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Atlantis miniatures

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Re: Atlantis miniatures

Postby Big Bene » Tuesday September 6th, 2016 9:24am

Goblin-King wrote:For starters they are being sold as "Wargs" not "wolves".


Nope

Image

Well, as for wargs, these were invented by Tolkien, who described them as particulary nasty wolfes. One time in The Hobbit, Gandalf(?) even identifies them as wargs (not wolves) by the fact that their dead bodies had vanished over night. Seems to imply that they can't be told apard by physical features.
Personally, though I generally like the LotR films better than the books, I didn't like Jackson's mutant hyena wargs at all.
But all this aside, I'm definitely talking wolves here. Not wargs.

Now let's go for wolves:
knightkrawler wrote:It's fantasy, and even regular animals adapted from this string of reality need to fit into styles of companies selling them.
That being said, I don't want regular looking wolves as mounts for any kind of race.
Our wolves stand for pride and sovereignty if you ask me.
It's just plain weird to see a wolf mounted by a goblin, the more realistic it looks the weirder.

Well, but these Atlantis Miniatures are not about a cartoonish or otherwise "special" corporate style. They're all "let's do them as decent and natural as possible". Even the Greenskins look like something that could actually exist in the real world, if there would be chances left to discover a hithero unknown humanoid species. Well, not really, but much more so than the ones of other companies.
Let's take an animal with no counterpart in the real world, a pure fantasy crature like a dragon. "Realism" in this case clearly refers to the style of the art, not to any similarity to the "real thing".
You can depict a dragon in a "realistic" way (art-wise), or in a cartoonish way (among others).
Look at these two takes on dragons, both of them by disney:
Image

Now, which one is more convincing? Wich one is more impressive?
Which one would you like to have as a miniature (to really use it, not just as a novelity)?

Got what I mean?

Just have a look at the hounds:
Image
These are naturalistic in style. They look convincing. They are in fact a bit "enhanced" in some details for a more dramatic buid and stance. But
And obviousely, this is what the sculptors intended. Are they any less fitting for a fantasy world?
So, what about the wolves?
Last edited by Big Bene on Wednesday September 7th, 2016 4:30am, edited 2 times in total.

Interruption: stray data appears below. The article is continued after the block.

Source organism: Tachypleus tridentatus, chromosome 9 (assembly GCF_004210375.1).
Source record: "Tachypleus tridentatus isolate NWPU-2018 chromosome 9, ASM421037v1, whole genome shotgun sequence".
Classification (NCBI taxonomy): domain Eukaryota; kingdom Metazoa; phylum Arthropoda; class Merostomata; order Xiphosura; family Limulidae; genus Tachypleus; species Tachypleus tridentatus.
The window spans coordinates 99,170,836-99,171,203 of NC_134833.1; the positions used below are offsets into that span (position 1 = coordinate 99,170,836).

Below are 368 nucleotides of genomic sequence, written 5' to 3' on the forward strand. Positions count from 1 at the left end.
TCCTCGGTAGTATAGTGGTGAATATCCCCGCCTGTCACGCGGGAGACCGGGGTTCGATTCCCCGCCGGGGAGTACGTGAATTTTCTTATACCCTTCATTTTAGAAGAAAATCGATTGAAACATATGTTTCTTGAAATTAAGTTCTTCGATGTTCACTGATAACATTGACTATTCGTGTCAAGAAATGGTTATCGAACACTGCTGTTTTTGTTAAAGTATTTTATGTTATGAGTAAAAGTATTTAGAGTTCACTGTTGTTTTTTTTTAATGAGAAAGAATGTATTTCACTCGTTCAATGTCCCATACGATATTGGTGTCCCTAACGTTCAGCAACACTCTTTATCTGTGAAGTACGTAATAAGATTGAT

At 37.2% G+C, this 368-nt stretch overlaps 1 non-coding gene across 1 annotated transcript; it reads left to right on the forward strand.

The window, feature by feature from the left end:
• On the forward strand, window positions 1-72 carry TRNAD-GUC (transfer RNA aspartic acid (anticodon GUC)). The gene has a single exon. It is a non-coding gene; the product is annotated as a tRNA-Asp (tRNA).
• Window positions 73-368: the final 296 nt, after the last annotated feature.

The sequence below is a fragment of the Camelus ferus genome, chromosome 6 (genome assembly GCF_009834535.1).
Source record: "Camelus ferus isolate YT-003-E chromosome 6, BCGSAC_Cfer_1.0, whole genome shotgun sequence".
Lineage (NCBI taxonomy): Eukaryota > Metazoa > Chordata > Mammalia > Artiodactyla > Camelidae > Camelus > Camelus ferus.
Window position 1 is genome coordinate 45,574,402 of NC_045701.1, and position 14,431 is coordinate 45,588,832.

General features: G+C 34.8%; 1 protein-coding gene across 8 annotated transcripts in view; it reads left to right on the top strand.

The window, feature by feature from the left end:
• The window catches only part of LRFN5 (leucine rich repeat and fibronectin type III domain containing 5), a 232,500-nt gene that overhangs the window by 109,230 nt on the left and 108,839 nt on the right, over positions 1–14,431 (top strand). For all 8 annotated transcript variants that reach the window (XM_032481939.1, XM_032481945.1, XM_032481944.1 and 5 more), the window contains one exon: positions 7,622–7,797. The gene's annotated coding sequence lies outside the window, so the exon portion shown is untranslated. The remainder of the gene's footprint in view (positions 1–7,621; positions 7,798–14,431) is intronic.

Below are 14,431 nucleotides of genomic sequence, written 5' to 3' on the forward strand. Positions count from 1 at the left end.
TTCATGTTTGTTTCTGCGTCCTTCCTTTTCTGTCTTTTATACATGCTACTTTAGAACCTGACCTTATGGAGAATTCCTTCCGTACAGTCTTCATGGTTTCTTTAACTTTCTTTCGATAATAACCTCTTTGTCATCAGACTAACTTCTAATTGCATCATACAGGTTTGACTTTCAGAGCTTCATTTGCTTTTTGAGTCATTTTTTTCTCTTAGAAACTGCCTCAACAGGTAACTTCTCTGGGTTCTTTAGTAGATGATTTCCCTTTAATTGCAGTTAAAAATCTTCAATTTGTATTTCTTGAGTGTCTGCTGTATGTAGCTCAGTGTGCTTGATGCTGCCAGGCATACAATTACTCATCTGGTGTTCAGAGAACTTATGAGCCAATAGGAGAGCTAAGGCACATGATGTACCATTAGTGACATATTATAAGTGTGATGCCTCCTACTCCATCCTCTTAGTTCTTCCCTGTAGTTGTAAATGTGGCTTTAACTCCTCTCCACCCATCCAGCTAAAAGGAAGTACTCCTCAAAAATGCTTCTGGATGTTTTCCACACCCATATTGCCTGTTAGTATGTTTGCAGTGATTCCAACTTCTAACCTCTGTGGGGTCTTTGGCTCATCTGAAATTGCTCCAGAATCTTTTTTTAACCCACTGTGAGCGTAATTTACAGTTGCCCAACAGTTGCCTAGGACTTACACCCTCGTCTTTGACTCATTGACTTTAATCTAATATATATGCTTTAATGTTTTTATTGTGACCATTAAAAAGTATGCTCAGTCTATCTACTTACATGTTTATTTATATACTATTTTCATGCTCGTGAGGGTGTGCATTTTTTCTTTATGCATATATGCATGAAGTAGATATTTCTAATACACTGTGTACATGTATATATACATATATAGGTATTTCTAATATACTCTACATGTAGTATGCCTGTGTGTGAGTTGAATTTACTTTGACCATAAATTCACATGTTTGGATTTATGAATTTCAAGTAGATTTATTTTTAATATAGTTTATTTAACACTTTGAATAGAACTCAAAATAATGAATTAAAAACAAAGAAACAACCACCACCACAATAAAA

Have a look ;)


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Re: Atlantis miniatures

Postby knightkrawler » Tuesday September 6th, 2016 10:05am

The sculpting of these Atlantis animals is ... not to my liking. At all.
That wolf looks like a lioness with the snout elongated just a bit.

Big Bene wrote:Now, which one is more convincing? Wich one is more impressive?


I wasn't talking about comparisons at all.
I said the sculpting has to fit the style.
The old GW wolves shown by Goblin-King fit the bill because they looked good under their whimsical riders.
Is that Eliot? He fits into his world I'm sure. A world for 5-year old girls, probably.
I want to puke even imagining trying to mod a Darksword miniature (any one, really) as a GW old-style wolfrider.
Cohesiveness in the macrocosmic style is the key, not self-reliant microcosmic style.

I do get what you mean, though.
I don't like the Atlantis style at all (and the impossible money they ask), but it's cohesive.
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Re: Atlantis miniatures

Postby Big Bene » Wednesday September 7th, 2016 6:44am

knightkrawler wrote:I wasn't talking about comparisons at all.

Neither did I. I meant they just don't look convincing, expecially when compared to the other Atlantis minis (OK, that's a comparsion, but you know what I mean). And yes, looking a bit more like real world wolves would have made them more convincing.There's no problem making them look more menacing, "larger than life". I speak about giving them a "naked" face, a lion's mane, an extremely furry body, but much less hair on their thin legs. It's not about them not looking like biological accurate real world wolves. It's about them looking like something completely different, just not ringing the "wolf" bell in my head.